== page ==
By Cam McLellan
The number one reason that 99% of the Australian population are not wealthy, is because they don’t understand assets and liabilities.
Let me explain the difference between an asset and a liability.
In the investment world, an asset is something that makes you money and a liability is something that costs you money.
Look at the list below and decide which is an asset and which is a liability.
- A good, honest friend.
- An investment property with strong growth potential that puts money in your pocket each month.
- A mate who smokes, shoplifts or wastes your time.
- The family home.
- Serious liability. Don’t hang out with that fool!
- Technically an asset, though it comes with a non-beneficial liability (which I’ll explain soon).
We need to distinguish between appreciating and depreciating assets and beneficial and non-beneficial liabilities. You can allow for a liability if it serves a purpose, such as funding an appreciating asset. You need to think hard about non-beneficial liabilities, however, as they’ll seriously set you back.
You need to change the way you view everything in life. From this moment I want you to think of everything as either an appreciating or depreciating asset. Or a beneficial or non-beneficial liability.
The family home
People who consider the family home their greatest asset have no investment strategy. Due to its land content, it is an appreciating asset. But it doesn’t make money; it costs you. A home loan is a non-beneficial liability because it’s unrelated to wealth creation.
An investment property is also an appreciating asset due to its land content. A loan for this asset is a beneficial liability because it’s related to wealth creation.
Unless it’s a rare classic, a car is a depreciating asset, since its value reduces over time. Even if you pay cash for it.
Here’s my advice on buying cars while building your fortune.
Drive the cheapest car your ego can handle.
If your salary is $150k, don’t drive a $100k Mercedes; make do with a $20k Mazda.
Don’t get me wrong; I own several ‘toys’ and reckon I’ve earned the right to them. But I still enjoy driving my old ’89 Hilux. Plus it’s great for touch parking!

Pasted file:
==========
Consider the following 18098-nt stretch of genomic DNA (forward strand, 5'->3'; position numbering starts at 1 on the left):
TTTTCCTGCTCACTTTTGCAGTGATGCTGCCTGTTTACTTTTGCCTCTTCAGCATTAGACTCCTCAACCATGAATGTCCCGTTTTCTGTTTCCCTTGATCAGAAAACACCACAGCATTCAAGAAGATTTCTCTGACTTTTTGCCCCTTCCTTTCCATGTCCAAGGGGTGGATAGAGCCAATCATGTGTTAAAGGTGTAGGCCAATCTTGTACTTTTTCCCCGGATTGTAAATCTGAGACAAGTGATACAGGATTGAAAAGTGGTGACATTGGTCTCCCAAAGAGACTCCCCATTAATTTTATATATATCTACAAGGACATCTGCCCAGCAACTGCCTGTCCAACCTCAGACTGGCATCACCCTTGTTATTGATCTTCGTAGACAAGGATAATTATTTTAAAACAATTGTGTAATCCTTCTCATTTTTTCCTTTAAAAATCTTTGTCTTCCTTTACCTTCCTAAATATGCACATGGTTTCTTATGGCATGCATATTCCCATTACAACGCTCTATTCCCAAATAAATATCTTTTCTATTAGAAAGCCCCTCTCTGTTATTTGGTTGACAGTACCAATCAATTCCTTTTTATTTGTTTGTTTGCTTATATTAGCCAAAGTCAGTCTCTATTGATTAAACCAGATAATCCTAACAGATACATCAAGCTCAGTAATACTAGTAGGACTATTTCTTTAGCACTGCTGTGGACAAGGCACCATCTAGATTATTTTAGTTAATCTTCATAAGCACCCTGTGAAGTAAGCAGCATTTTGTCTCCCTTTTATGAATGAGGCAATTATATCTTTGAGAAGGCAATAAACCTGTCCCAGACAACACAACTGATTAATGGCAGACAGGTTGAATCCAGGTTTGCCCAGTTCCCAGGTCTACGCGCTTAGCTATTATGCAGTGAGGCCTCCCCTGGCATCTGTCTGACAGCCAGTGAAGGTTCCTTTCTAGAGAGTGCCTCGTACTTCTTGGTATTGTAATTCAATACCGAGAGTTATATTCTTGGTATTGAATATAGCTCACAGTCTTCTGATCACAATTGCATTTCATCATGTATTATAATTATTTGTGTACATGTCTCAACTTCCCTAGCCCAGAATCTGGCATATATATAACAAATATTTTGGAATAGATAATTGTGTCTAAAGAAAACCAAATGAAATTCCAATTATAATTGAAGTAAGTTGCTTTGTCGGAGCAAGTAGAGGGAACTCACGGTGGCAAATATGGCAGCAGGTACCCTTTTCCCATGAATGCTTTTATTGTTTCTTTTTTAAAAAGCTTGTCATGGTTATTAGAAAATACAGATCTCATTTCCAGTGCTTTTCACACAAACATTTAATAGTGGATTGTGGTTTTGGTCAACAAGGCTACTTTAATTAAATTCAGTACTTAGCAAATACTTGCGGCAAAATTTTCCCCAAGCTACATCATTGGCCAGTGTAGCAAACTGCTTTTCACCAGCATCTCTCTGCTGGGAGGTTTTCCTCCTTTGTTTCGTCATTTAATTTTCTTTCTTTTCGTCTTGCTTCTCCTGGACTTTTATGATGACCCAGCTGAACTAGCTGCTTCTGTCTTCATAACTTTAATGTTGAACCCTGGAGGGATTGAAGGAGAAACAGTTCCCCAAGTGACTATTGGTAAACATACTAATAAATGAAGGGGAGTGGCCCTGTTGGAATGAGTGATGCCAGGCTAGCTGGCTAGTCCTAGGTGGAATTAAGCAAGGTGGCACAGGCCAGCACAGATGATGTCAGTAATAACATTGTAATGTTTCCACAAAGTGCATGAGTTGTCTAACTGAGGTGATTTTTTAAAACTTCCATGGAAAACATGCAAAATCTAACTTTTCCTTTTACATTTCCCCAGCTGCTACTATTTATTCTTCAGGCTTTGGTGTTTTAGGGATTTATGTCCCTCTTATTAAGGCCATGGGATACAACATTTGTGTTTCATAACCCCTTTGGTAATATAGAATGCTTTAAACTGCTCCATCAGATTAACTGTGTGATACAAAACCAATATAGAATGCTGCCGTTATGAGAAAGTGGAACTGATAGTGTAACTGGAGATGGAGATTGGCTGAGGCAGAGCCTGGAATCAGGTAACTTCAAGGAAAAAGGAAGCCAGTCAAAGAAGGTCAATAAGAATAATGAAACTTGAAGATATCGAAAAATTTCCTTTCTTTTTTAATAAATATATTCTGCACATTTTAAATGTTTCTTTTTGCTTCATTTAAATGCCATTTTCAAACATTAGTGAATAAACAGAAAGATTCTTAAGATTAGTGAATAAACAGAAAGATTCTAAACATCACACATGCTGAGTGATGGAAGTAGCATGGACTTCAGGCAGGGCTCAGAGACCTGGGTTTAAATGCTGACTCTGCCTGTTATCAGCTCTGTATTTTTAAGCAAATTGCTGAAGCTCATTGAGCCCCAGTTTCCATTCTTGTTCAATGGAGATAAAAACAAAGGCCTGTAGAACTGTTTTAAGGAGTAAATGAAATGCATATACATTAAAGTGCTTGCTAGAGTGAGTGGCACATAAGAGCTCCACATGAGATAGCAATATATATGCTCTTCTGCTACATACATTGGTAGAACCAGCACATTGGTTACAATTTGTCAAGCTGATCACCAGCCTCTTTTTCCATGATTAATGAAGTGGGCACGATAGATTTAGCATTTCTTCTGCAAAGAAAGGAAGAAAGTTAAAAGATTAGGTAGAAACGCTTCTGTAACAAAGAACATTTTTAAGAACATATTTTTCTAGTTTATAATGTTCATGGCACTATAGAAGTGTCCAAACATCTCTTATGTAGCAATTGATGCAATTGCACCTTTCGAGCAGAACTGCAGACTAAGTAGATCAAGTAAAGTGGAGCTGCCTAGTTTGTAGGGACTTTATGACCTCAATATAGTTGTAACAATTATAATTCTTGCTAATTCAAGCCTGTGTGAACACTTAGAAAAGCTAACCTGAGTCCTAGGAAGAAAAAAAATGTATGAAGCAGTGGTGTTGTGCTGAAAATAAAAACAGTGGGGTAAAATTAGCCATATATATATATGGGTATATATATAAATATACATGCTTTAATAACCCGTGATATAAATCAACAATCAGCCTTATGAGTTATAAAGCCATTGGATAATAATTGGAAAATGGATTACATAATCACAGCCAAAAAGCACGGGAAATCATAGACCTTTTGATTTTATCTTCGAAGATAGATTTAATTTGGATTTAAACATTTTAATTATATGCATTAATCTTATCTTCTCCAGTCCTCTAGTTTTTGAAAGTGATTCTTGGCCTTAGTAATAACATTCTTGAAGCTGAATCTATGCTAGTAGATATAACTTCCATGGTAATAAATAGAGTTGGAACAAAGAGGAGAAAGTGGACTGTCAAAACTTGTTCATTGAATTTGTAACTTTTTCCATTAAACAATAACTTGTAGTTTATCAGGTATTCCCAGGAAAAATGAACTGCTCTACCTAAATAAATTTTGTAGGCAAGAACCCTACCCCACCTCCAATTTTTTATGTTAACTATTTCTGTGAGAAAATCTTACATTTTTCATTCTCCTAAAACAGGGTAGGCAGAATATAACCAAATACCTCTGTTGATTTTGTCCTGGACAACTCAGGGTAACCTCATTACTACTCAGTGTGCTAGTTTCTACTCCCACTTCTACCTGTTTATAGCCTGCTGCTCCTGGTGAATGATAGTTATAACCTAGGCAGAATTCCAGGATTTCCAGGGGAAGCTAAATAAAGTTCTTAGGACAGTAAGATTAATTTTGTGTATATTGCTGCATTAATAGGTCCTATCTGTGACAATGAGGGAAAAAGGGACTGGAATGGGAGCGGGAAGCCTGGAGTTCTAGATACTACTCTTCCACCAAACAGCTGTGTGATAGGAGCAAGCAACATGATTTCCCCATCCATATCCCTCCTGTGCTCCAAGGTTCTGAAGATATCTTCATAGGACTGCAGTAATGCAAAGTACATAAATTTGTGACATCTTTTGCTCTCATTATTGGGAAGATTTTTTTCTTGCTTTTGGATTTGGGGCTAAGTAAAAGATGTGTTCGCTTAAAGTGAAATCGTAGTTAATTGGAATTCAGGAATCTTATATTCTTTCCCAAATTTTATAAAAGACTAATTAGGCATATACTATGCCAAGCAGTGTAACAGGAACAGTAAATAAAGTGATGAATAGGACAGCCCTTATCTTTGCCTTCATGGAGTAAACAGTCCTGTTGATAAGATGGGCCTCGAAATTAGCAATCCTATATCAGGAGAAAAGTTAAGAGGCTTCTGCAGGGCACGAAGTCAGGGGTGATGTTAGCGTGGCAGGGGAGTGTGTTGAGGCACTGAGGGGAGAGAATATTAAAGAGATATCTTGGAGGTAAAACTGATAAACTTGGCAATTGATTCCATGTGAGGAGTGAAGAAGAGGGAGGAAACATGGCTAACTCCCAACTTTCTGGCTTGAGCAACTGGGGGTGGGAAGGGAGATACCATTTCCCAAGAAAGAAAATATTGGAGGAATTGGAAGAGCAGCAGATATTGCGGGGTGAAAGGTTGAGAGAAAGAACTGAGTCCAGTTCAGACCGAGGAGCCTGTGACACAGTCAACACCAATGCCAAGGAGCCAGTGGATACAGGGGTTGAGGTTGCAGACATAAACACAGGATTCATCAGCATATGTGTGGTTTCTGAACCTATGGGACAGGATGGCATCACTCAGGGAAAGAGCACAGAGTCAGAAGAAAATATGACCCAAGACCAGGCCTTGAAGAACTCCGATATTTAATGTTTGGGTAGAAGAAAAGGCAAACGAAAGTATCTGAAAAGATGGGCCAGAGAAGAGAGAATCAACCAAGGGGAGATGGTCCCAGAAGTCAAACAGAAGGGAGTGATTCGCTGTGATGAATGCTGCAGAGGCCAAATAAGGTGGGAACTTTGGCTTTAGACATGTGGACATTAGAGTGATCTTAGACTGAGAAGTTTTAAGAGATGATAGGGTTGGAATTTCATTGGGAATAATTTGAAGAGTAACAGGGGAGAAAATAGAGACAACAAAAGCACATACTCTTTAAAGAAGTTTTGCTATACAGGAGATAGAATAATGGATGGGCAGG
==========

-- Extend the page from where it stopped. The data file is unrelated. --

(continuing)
Flash cars do not make you a kingpin. With the money you save by being modest, you can hold another property or three.
Some of the worst advice an accountant can give is to buy a depreciating asset like a car to reduce taxable income. A smart accountant will advise you to buy an appreciating asset like an investment property with good land content.
The table below shows different asset and liability types.
You can apply the asset/liability test to almost anything. For instance, a mobile phone is a depreciating asset. Yet depending on whether your calls make money or not, a phone bill is a beneficial or non-beneficial liability.
Now that you understand beneficial and non-beneficial liabilities, I want to talk debt. Society has brainwashed us into thinking we must be debt free because all debt is bad.
This is where many would-be investors come unstuck. You must have confidence in the type of debt you acquire, and an exit strategy. This will reassure you that you’re on the right path. When you build a property portfolio, the figures get big pretty fast. If you don’t have a system to give you confidence, you may get anxious and lose your way.
My brothers and I sometimes stir our mum up about the debt we’ve accrued. Like all mums, she worries about her kids. We reckon it keeps her young if we wind her up now and then. It usually goes something like: ‘Hey, Mum; did you hear Bob picked up two more properties and is another million dollars in debt?’
Bob knows this is good debt because it’s a beneficial liability, but our mum is old school and thinks all debt is bad. Yet all her boys have a clear exit strategy and can handle large debt.
My point is, don’t be scared of good debt no matter how big it gets. So long as you can service it, and it’s part of your investment strategy, you’re on the right track.
It’s crucial you stay in control of your cash flow. Always keep a cash buffer. Should you lose your job, you need enough to cover loan repayments and other expenses until you get a new job.
‘How do I control cash flow?’ Download a budget template from the internet. The order in which you allocate money is key.
Your priorities should be:
- Debt repayment
- Utilities (e.g. power, water)
- Toys and holidays
Remember, cash is always king.
- Understand the two asset categories: appreciating and depreciating.
- Distinguish between beneficial and non-beneficial liabilities.
- While building your initial portfolio, drive the cheapest car your ego can handle.
- Don’t ever be scared of good debt.
- Stay in control of your cash flow. Keep a buffer. Cash is king.